Wednesday, September 28, 2011

Finding Purpose: The Five P's

This blog entry was originally posted on March 19, 2007.  I had just returned from Botswana when I wrote it.  I recently chatted with Bonnie Orton, the then 70-year old Peace Corps volunteer who hosted me while I was there.  She called me from JFK on her way home to Chicago from another trip to Africa.  One of these days we plan to go back together. 

We are born to dream.

Think about it. Where would we be, who would we be, without our dreams? Most of the great inventions of the world, much of the forward movement of human civilization, has been fueled by dreams. So it should come as no surprise that for many of us, finding purpose means putting our dreams into action.

For the past seven years I’ve been interviewing people who later in life did just that, and in writing a book about the experience, I realized a dream of my own. Analyzing what I've learned in the process and how it might apply to people of all ages, I've come up with what I call "The Five P’s of Finding Purpose."

Last month I spoke about these five principles to a variety of groups in Botswana and discovered that they pertain to all sorts of other endeavors. They could just as easily be called “The Five P’s of Becoming a Leader” or “The Five P’s of Achieving Success.” Although they're not sophisticated concepts, each presents its own set of challenges.

P #1 = Possibility

Embrace it. Almost anything is possible if we’re willing to let go of our limiting ideas of ourselves. (Ah, there’s the rub!) Leaders and late bloomers alike begin their journeys by envisioning a future where their dreams have taken shape. Take Susan B. Anthony, who imagined women one day having the right to vote and spent her life championing that cause. Today we have a woman who is the Speaker of the House and another who is running for President. Or consider Linda Bach, who believed it was still possible at age 46 to become a doctor and graduated from the University of Miami Medical School four years later.

P #2 = Presence

Pay attention. To discover a passion and figure out how to pursue it, watch for the opportunities and signs that present themselves in the here and now. Listen to your body and recognize that a wrenching gut is often a warning cry. Most of us spend too much time in our heads thinking about the past and theorizing about the future. We forget to breathe in the beauty of life. In doing so, we often miss the gifts that are right in front of us.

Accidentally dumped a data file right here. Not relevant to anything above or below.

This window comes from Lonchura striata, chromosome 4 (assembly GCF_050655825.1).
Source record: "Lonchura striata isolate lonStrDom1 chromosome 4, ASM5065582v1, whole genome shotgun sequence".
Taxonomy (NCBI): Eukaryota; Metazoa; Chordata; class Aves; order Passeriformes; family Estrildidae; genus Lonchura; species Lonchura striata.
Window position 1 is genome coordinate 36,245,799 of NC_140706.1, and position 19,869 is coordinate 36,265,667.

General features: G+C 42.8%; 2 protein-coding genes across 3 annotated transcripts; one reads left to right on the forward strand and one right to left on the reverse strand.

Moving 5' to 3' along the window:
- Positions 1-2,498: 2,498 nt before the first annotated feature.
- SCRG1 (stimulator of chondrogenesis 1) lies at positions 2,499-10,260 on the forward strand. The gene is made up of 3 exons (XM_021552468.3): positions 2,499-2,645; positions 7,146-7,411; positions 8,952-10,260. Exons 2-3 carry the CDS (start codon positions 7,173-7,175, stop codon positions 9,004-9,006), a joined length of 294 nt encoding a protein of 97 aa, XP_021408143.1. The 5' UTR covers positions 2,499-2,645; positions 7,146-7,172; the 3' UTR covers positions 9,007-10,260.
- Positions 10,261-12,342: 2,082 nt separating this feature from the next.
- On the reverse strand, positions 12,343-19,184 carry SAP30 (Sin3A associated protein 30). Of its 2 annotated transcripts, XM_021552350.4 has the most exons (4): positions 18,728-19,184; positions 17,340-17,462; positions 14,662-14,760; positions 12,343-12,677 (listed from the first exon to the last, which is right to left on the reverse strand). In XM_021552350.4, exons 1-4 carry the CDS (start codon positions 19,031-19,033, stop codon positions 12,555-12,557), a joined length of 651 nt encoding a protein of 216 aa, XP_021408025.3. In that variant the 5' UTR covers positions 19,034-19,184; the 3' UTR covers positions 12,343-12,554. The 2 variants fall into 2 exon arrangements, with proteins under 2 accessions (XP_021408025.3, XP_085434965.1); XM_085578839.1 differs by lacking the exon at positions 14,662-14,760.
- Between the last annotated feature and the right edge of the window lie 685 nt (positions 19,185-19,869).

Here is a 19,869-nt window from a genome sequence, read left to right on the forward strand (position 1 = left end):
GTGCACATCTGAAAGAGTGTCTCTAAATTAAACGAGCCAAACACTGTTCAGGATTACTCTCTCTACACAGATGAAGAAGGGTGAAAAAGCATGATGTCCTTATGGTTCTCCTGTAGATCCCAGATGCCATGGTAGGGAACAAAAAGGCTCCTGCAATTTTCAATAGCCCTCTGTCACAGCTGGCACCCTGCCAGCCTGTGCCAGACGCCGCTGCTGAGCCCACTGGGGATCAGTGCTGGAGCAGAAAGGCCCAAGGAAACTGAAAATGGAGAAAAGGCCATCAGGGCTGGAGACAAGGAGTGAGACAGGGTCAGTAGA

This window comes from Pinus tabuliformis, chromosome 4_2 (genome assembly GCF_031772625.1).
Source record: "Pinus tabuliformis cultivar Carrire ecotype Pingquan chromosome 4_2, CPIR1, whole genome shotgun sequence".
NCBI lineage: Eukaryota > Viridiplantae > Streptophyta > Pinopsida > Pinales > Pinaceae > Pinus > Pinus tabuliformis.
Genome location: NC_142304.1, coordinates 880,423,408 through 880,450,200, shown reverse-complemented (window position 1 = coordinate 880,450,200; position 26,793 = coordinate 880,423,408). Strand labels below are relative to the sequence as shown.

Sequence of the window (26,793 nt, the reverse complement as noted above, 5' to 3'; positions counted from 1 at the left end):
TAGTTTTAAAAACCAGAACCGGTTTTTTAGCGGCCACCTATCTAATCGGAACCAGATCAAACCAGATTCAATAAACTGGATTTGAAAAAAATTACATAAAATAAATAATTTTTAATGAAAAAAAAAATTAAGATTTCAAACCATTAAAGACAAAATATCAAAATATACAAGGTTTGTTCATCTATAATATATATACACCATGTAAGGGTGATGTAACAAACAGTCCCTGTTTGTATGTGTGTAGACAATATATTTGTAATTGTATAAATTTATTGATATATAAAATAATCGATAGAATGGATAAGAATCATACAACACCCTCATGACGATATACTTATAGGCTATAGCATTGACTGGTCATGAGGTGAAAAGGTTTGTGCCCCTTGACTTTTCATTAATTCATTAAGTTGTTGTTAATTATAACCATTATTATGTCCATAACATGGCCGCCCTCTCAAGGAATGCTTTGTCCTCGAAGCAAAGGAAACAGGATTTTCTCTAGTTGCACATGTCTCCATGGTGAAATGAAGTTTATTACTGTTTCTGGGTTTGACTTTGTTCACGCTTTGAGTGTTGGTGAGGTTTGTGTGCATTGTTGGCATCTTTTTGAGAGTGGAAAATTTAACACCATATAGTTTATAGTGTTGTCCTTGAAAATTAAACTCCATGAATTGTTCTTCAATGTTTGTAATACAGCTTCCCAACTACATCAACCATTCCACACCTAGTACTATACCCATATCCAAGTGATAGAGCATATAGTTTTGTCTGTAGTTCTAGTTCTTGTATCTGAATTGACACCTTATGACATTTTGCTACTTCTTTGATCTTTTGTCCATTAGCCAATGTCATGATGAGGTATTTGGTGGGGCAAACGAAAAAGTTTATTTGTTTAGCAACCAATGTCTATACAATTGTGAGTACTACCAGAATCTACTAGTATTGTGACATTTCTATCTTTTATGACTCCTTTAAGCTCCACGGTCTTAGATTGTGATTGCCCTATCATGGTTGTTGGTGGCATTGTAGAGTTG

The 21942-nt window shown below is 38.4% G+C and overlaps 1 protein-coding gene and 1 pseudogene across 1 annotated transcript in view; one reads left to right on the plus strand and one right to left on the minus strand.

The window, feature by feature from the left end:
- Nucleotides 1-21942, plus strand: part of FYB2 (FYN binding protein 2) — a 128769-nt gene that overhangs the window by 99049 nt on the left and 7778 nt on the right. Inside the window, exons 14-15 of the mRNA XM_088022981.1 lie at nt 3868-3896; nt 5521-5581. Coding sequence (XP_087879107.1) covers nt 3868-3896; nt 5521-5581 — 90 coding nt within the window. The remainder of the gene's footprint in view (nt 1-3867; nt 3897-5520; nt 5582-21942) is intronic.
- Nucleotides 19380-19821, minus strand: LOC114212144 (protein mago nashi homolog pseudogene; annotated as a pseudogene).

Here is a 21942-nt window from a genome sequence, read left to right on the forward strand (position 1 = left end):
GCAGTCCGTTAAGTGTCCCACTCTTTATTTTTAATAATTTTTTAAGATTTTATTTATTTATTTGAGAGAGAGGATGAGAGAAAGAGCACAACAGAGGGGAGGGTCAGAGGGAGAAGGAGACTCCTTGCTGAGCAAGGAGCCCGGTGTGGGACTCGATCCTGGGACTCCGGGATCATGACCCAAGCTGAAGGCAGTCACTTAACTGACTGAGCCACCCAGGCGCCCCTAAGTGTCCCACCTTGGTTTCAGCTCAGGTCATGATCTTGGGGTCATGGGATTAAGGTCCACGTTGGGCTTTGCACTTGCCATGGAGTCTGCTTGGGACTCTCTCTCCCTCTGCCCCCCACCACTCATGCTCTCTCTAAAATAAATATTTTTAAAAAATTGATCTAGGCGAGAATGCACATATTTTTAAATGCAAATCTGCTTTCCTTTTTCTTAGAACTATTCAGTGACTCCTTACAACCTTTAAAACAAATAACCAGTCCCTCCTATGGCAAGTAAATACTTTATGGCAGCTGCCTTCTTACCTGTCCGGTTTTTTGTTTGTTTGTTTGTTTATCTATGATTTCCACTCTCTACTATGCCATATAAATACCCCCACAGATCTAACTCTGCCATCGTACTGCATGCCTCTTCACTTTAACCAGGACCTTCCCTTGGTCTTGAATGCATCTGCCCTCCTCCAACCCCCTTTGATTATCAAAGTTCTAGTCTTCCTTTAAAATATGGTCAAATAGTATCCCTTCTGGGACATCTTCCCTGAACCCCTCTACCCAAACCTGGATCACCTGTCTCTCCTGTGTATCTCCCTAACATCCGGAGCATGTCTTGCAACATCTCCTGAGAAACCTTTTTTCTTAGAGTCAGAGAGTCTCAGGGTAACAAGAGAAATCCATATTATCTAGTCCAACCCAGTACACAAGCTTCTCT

P #3 = Passion

Explore it.  Ask yourself what gives you joy. Our passions not only lead to our purpose, they’re the propellant that allows us to surmount the obstacles that inevitably come between us and our goals. I recently saw Kelly Clarkson on a re-run of American Idol. Prior to being on the show, she wasn't able to support herself with her music. She kept singing anyway. The night I saw Clarkson on Idol, she performed Aretha Franklin’s Natural Woman for the audience and judges. She sang with her whole being--not just belting out the tune, but taking risk after risk with her interpretation. She looked like she was born to be on stage. All of her competitors had talent. They wouldn’t have made it to the finals if they hadn’t. But Clarkson exuded more heart than anyone else there. No wonder she’s gone on to win two Grammy awards.

P #4 = Practice

Do it! Whether you long to be a marathon runner, a writer, or a political activist, the pay-off comes with practice. Here in the States we tend to think that talent trumps all. But a study of musicians conducted by British psychologist John Sloboda suggests otherwise. To his amazement, Sloboda discovered that the performers who scored best were practicing 800 percent more than the ones at the bottom. “People have this idea that there are those who…can get further on less effort,” Sloboda says. “On average, our data refuted that.”

(For the full story, go to and read Malcolm Gladwell’s December 17,2001 New Yorker column, from which these quotes are excerpted.)

P #5 = Persistence

Keep at it. Most people give up on their dreams too soon. Not mountaineer Ed Viesturs. (The photo above is from Viestur's website.) Determined to climb Everest, Viesturs was forced to turn back twice just short of his goal. The third time he made it to the top, becoming the first American to summit the 14 tallest peaks in the world. You may have no desire to climb mountains, but whatever your goals are, the way to achieve them is to keep moving forward. If you’re not progressing as fast as you’d like or experiencing the results you’ve imagined, take an honest look at yourself and re-evaluate.

Everyone makes mistakes. Chances are, the more successful you are, the more you’ve made. After all, you’ve probably taken more risks. The key is to learn from your blunders and move on. Detours are often part of the journey. But as Viesturs says, “There are no shortcuts to the top.”

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